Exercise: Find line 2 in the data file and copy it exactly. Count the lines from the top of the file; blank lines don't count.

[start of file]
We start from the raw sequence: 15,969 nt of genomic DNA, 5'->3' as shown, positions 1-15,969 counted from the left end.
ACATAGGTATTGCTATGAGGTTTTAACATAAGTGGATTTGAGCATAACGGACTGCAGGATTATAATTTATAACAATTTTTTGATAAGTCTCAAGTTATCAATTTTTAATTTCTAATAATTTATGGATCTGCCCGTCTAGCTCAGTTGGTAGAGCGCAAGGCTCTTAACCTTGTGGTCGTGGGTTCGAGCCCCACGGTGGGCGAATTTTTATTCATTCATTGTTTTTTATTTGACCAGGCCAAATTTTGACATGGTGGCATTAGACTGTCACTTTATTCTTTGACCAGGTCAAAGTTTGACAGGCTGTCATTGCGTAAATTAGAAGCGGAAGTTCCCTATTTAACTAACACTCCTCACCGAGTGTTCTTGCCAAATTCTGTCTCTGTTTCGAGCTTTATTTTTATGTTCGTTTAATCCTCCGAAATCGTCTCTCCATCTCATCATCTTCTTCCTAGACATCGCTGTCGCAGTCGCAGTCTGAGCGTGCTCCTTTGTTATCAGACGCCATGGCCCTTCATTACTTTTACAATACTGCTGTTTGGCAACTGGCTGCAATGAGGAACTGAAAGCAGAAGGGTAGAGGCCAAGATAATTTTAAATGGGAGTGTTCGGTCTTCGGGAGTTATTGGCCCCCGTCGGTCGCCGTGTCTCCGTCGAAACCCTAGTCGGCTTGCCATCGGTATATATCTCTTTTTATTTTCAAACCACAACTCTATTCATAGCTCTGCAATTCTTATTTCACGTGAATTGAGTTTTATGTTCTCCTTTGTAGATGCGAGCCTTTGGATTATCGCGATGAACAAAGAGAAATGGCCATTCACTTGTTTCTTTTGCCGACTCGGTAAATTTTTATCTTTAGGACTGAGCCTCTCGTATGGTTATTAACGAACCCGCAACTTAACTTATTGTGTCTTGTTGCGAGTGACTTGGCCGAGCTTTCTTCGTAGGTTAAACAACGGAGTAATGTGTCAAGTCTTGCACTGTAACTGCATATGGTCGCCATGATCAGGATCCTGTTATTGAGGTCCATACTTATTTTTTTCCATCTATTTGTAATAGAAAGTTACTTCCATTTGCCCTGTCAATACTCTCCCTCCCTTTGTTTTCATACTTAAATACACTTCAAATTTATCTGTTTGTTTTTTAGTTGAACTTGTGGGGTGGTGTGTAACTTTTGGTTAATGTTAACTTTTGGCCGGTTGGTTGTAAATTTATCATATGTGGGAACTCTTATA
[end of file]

ACATAGGTATTGCTATGAGGTTTTAACATAAGTGGATTTGAGCATAACGGACTGCAGGATTATAATTTATAACAATTTTTTGATAAGTCTCAAGTTATCAATTTTTAATTTCTAATAATTTATGGATCTGCCCGTCTAGCTCAGTTGGTAGAGCGCAAGGCTCTTAACCTTGTGGTCGTGGGTTCGAGCCCCACGGTGGGCGAATTTTTATTCATTCATTGTTTTTTATTTGACCAGGCCAAATTTTGACATGGTGGCATTAGACTGTCACTTTATTCTTTGACCAGGTCAAAGTTTGACAGGCTGTCATTGCGTAAATTAGAAGCGGAAGTTCCCTATTTAACTAACACTCCTCACCGAGTGTTCTTGCCAAATTCTGTCTCTGTTTCGAGCTTTATTTTTATGTTCGTTTAATCCTCCGAAATCGTCTCTCCATCTCATCATCTTCTTCCTAGACATCGCTGTCGCAGTCGCAGTCTGAGCGTGCTCCTTTGTTATCAGACGCCATGGCCCTTCATTACTTTTACAATACTGCTGTTTGGCAACTGGCTGCAATGAGGAACTGAAAGCAGAAGGGTAGAGGCCAAGATAATTTTAAATGGGAGTGTTCGGTCTTCGGGAGTTATTGGCCCCCGTCGGTCGCCGTGTCTCCGTCGAAACCCTAGTCGGCTTGCCATCGGTATATATCTCTTTTTATTTTCAAACCACAACTCTATTCATAGCTCTGCAATTCTTATTTCACGTGAATTGAGTTTTATGTTCTCCTTTGTAGATGCGAGCCTTTGGATTATCGCGATGAACAAAGAGAAATGGCCATTCACTTGTTTCTTTTGCCGACTCGGTAAATTTTTATCTTTAGGACTGAGCCTCTCGTATGGTTATTAACGAACCCGCAACTTAACTTATTGTGTCTTGTTGCGAGTGACTTGGCCGAGCTTTCTTCGTAGGTTAAACAACGGAGTAATGTGTCAAGTCTTGCACTGTAACTGCATATGGTCGCCATGATCAGGATCCTGTTATTGAGGTCCATACTTATTTTTTTCCATCTATTTGTAATAGAAAGTTACTTCCATTTGCCCTGTCAATACTCTCCCTCCCTTTGTTTTCATACTTAAATACACTTCAAATTTATCTGTTTGTTTTTTAGTTGAACTTGTGGGGTGGTGTGTAACTTTTGGTTAATGTTAACTTTTGGCCGGTTGGTTGTAAATTTATCATATGTGGGAACTCTTATA